America Online's buyout of Netscape Communications brings together two underdogs who have been battling for respect in Japan's Internet and corporate software markets.
The deal -- under which AOL will buy Netscape for $4.2 billion and will jointly develop the next version of Netscape's software clients with Sun Microsystems -- will take time to play out in Asia, where AOL has operations in Japan, Australia and early next year is expected to launch service in China, according to John Barber, representative director of AOL's Japan unit.
The consensus among observers -- both inside and outside the companies -- is that in Japan the deal will bolster AOL and Netscape.
"It's probably the only way for Netscape to survive in Japan," said one source close to Netscape who asked not to be named.
Launched amid great fanfare in 1995, Netscape Japan has struggled to find its place in a market where IS buyers traditionally have a bigger-is-better approach to vendors. Though Netscape is nearly neck-and- neck with Microsoft Corp.'s Internet Explorer on the browser front, Netscape has struggled to win large corporate customers for its server offerings, according to consultancy Access Media International Inc.
Pressure on Netscape in Japan "is tougher than in the US," said one Netscape source who asked not to be named. "Microsoft here is really strong and we're really weak."
The troubles at Netscape's Mountain View, California headquarters have reverberated at the local unit to the point that the Netscape employee described the current atmosphere as "chaotic."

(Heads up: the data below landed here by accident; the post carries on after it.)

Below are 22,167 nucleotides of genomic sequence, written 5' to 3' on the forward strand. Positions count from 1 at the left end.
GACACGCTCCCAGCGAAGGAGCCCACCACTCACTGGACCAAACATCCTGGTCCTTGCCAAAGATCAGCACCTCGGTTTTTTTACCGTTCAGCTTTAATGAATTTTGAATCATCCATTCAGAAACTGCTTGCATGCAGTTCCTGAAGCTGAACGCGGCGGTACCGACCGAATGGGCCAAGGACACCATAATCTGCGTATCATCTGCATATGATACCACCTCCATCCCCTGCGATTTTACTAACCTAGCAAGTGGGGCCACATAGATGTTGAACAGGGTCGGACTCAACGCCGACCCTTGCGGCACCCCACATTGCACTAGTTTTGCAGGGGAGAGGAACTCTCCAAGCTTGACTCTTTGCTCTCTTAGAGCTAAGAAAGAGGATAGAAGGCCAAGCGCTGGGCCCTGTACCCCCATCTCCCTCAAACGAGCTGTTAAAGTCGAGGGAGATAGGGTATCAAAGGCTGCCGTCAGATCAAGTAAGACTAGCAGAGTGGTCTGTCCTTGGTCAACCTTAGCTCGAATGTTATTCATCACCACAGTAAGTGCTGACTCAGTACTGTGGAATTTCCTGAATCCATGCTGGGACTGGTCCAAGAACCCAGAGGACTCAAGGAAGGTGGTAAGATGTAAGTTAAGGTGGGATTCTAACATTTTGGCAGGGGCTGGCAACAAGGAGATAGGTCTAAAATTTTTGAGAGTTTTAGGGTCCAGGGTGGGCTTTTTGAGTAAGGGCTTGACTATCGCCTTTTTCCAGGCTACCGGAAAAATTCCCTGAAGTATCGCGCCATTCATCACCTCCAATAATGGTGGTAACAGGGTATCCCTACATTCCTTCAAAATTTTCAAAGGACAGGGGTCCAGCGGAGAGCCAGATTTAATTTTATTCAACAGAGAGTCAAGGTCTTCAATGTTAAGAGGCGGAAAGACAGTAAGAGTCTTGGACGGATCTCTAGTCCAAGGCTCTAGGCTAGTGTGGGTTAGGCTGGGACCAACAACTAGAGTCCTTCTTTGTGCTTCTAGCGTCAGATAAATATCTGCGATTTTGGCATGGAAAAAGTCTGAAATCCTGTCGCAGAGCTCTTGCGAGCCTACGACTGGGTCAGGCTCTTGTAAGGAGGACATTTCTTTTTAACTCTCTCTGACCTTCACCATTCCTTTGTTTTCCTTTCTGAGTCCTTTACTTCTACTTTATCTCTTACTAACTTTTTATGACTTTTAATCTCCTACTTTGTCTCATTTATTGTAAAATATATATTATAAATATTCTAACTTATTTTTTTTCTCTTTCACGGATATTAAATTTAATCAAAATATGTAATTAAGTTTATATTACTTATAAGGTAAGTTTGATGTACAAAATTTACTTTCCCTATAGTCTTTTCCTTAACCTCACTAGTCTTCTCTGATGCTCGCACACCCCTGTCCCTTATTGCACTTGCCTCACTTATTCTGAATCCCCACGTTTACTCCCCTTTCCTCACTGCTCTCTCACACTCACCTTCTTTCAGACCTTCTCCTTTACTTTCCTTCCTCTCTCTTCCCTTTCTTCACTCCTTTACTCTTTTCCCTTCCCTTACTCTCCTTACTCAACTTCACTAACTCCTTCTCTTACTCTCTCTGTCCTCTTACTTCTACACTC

Among Netscape's problems is an ongoing struggle to find a strong local leader. Itsuo Sugiyama was fired last month after serving less than a year as Netscape Japan's president. The Hewlett-Packard veteran was never able to adapt to Netscape's culture, the Netscape staffers and industry observers said.
Left without a leader, the company has churned through many employees over the past year and has several on the verge of leaving, sources said.
Netscape customers also look favorably on the deal, according to one marketing manager. "The reaction from our customers is good," said the Netscape employee. "They feel Netscape will be more stable because of the acquisition."
AOL's Japan unit meanwhile has its own uphill battle to compete with local Internet service operators. AOL-like services run by NEC and Fujtisu -- each with over 2.5 million users -- far overshadow AOL's 150,000 subscribers in Japan.
"We're growing reasonably well but not growing as fast as we would like to grow," said AOL's Barber.
At least for now, Netscape and AOL will remain separate entities in Japan, Barber said. With 150 employees, 18-month-old AOL Japan is about six times as large as Netscape Japan, but it doesn't have as strong a presence, he said.
"Arguably Netscape is a better brand name (in Japan) than AOL, and they are also in the corporate market," Barber said.
Aware of the unrest at Netscape's Japan operations, Barber is nevertheless "an optimist" and believes the combination of the two companies and Sun -- which has a strong presence in Japan -- will help "iron out" the difficulties the companies face in Japan.
Netscape is based in Mountain View, California and can be reached at +1-650-254-1900 or on the World Wide Web at http://www.netscape.com/. AOL, in Dulles, Virginia, can be reached at +1-703-448-8700 or at http://www.aol.com/. Sun Microsystems Inc., in Palo Alto, California, can be reached at +1-650-960-1300 or at http://www.sun.com/.